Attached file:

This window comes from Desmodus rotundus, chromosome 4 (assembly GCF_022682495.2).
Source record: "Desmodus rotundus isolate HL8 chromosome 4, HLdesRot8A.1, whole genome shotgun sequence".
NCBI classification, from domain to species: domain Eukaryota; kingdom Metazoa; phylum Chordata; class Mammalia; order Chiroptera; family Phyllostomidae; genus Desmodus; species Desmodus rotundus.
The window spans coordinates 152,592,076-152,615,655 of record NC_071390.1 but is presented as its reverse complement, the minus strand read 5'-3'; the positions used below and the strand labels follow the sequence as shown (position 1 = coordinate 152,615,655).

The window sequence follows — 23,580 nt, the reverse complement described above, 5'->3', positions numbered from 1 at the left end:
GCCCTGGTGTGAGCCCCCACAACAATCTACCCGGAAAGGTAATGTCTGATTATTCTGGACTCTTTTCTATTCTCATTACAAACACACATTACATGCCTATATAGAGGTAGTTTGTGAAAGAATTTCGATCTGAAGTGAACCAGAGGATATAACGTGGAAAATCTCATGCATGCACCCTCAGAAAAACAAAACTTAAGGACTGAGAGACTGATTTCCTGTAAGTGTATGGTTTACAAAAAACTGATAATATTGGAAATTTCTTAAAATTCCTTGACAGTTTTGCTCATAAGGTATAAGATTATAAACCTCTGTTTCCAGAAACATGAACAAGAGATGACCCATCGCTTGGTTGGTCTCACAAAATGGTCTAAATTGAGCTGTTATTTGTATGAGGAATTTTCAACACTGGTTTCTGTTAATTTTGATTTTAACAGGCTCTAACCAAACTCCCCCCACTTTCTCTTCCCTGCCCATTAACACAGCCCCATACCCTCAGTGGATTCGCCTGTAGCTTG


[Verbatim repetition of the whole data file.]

This window comes from Desmodus rotundus, chromosome 4 (assembly GCF_022682495.2).
Source record: "Desmodus rotundus isolate HL8 chromosome 4, HLdesRot8A.1, whole genome shotgun sequence".
NCBI classification, from domain to species: domain Eukaryota; kingdom Metazoa; phylum Chordata; class Mammalia; order Chiroptera; family Phyllostomidae; genus Desmodus; species Desmodus rotundus.
The window spans coordinates 152,592,076-152,615,655 of record NC_071390.1 but is presented as its reverse complement, the minus strand read 5'-3'; the positions used below and the strand labels follow the sequence as shown (position 1 = coordinate 152,615,655).

The window sequence follows — 23,580 nt, the reverse complement described above, 5'->3', positions numbered from 1 at the left end:
GCCCTGGTGTGAGCCCCCACAACAATCTACCCGGAAAGGTAATGTCTGATTATTCTGGACTCTTTTCTATTCTCATTACAAACACACATTACATGCCTATATAGAGGTAGTTTGTGAAAGAATTTCGATCTGAAGTGAACCAGAGGATATAACGTGGAAAATCTCATGCATGCACCCTCAGAAAAACAAAACTTAAGGACTGAGAGACTGATTTCCTGTAAGTGTATGGTTTACAAAAAACTGATAATATTGGAAATTTCTTAAAATTCCTTGACAGTTTTGCTCATAAGGTATAAGATTATAAACCTCTGTTTCCAGAAACATGAACAAGAGATGACCCATCGCTTGGTTGGTCTCACAAAATGGTCTAAATTGAGCTGTTATTTGTATGAGGAATTTTCAACACTGGTTTCTGTTAATTTTGATTTTAACAGGCTCTAACCAAACTCCCCCCACTTTCTCTTCCCTGCCCATTAACACAGCCCCATACCCTCAGTGGATTCGCCTGTAGCTTG